The Handmaid’s Tale – Given the TV show, you’re probably already familiar with this book if you weren’t already. I read it for the first time in February and was astounded by how wonderful it is! “Set in the near future, it describes life in what was once the United States and is now called the Republic of Gilead, a monotheocracy that has reacted to social unrest and a sharply declining birthrate by reverting to, and going beyond, the repressive intolerance of the original Puritans. The regime takes the Book of Genesis absolutely at its word, with bizarre consequences for the women and men in its population. The story is told through the eyes of Offred, one of the unfortunate Handmaids under the new social order.” | Check out my review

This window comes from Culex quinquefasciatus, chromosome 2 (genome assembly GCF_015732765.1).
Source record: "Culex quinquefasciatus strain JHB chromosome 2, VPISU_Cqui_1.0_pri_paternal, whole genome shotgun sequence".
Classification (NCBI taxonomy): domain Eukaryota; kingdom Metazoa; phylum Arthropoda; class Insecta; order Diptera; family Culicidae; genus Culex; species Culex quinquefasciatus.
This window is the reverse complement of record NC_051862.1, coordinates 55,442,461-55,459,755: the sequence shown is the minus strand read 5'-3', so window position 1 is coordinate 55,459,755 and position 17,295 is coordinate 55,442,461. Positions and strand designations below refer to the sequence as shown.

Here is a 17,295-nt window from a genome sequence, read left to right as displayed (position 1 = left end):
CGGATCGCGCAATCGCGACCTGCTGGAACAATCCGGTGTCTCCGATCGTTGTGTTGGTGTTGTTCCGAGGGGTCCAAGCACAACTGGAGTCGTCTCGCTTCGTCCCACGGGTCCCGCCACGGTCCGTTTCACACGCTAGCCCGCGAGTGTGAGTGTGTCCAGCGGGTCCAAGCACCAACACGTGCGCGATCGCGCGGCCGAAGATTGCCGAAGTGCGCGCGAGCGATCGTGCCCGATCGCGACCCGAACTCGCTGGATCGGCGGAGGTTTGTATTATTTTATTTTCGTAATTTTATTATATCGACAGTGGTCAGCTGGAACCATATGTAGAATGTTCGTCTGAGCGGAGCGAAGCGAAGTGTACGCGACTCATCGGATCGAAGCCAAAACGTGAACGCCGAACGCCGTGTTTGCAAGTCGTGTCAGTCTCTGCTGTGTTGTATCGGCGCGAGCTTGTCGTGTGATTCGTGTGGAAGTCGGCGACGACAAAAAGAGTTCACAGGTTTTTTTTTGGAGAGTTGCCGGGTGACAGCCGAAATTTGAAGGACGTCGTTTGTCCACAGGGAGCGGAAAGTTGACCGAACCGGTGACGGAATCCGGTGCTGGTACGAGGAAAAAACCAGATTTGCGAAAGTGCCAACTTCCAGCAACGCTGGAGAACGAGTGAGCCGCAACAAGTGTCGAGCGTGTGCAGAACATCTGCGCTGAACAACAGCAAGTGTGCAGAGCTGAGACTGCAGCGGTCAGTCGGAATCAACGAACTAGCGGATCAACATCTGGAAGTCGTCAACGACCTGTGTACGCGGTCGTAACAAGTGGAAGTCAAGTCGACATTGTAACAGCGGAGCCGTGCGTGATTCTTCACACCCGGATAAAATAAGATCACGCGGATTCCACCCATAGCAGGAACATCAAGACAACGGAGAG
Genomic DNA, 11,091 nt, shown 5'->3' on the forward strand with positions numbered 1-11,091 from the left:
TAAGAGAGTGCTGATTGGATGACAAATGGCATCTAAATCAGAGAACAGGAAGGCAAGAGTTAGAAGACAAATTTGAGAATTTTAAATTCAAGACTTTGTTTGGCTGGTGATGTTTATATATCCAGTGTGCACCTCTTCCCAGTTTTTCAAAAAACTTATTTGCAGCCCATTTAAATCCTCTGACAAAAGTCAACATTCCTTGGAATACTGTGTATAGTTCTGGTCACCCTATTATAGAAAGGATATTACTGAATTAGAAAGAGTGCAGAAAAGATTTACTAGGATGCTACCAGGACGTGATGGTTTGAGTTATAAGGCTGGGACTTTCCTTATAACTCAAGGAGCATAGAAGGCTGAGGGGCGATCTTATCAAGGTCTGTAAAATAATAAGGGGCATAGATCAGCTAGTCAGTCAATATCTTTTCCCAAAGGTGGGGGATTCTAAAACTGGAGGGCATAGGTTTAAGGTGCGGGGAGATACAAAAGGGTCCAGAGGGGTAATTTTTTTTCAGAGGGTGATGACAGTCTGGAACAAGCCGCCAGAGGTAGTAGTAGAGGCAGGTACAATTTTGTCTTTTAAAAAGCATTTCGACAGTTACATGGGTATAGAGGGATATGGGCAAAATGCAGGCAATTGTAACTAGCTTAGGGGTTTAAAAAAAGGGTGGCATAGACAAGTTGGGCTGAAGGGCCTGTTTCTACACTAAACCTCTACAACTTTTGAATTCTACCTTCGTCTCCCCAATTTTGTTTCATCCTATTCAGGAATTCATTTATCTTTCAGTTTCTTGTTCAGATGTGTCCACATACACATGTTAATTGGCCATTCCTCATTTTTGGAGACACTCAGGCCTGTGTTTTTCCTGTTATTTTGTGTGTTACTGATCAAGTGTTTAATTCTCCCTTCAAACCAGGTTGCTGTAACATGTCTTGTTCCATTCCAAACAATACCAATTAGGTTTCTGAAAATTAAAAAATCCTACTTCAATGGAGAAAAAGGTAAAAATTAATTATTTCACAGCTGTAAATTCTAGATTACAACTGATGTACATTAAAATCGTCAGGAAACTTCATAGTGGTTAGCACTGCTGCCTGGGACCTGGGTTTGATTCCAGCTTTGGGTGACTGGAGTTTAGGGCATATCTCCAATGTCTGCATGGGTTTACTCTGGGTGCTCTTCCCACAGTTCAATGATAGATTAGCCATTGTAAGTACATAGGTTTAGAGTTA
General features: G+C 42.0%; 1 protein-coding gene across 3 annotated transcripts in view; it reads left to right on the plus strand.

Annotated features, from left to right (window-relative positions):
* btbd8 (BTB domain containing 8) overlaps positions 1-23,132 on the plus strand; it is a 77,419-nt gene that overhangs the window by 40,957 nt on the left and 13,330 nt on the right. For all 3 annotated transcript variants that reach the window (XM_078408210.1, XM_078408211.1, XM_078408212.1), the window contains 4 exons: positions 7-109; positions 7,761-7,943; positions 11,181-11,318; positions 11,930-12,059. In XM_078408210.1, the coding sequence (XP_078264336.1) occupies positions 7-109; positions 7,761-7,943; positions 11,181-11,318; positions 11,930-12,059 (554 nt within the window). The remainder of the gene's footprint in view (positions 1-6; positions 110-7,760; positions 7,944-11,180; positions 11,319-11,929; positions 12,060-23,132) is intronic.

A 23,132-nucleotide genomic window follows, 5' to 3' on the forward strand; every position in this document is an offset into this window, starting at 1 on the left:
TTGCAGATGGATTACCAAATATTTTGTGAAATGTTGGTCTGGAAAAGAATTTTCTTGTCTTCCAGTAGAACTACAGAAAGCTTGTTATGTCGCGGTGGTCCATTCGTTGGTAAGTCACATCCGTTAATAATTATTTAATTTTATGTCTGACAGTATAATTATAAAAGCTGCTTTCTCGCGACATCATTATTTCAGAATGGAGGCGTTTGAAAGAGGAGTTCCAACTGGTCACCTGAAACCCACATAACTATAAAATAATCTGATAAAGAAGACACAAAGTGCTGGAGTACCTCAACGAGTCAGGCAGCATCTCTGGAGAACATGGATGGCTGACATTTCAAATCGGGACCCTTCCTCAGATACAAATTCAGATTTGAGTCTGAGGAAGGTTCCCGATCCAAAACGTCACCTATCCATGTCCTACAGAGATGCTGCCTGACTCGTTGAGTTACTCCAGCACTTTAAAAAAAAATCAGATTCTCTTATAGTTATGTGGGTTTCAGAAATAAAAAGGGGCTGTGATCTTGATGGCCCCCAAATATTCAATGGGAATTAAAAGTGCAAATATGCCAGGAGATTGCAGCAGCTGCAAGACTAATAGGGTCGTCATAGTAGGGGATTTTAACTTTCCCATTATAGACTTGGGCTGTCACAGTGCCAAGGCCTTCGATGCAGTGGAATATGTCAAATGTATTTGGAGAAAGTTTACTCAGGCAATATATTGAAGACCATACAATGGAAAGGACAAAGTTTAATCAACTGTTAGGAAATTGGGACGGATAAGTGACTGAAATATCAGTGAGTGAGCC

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The A Song of Fire and Ice Series – You’re probably aware of the TV show named after the first book in the series: Game of Thrones. If you’re unfamiliar, the description of the first book says, “Long ago, in a time forgotten, a preternatural event threw the seasons out of balance. In a land where summers can last decades and winters a lifetime, trouble is brewing. The cold is returning, and in the frozen wastes to the north of Winterfell, sinister forces are massing beyond the kingdom’s protective Wall. To the south, the king’s powers are failing—his most trusted adviser dead under mysterious circumstances and his enemies emerging from the shadows of the throne. At the center of the conflict lie the Starks of Winterfell, a family as harsh and unyielding as the frozen land they were born to. Now Lord Eddard Stark is reluctantly summoned to serve as the king’s new Hand, an appointment that threatens to sunder not only his family but the kingdom itself.” Also, be aware that the series isn’t finished and the TV show is now ahead of the books! | All books in the series: A Game of Thrones, A Clash of Kings, A Storm of Swords, A Feast for Crowds, and A Dance with Dragons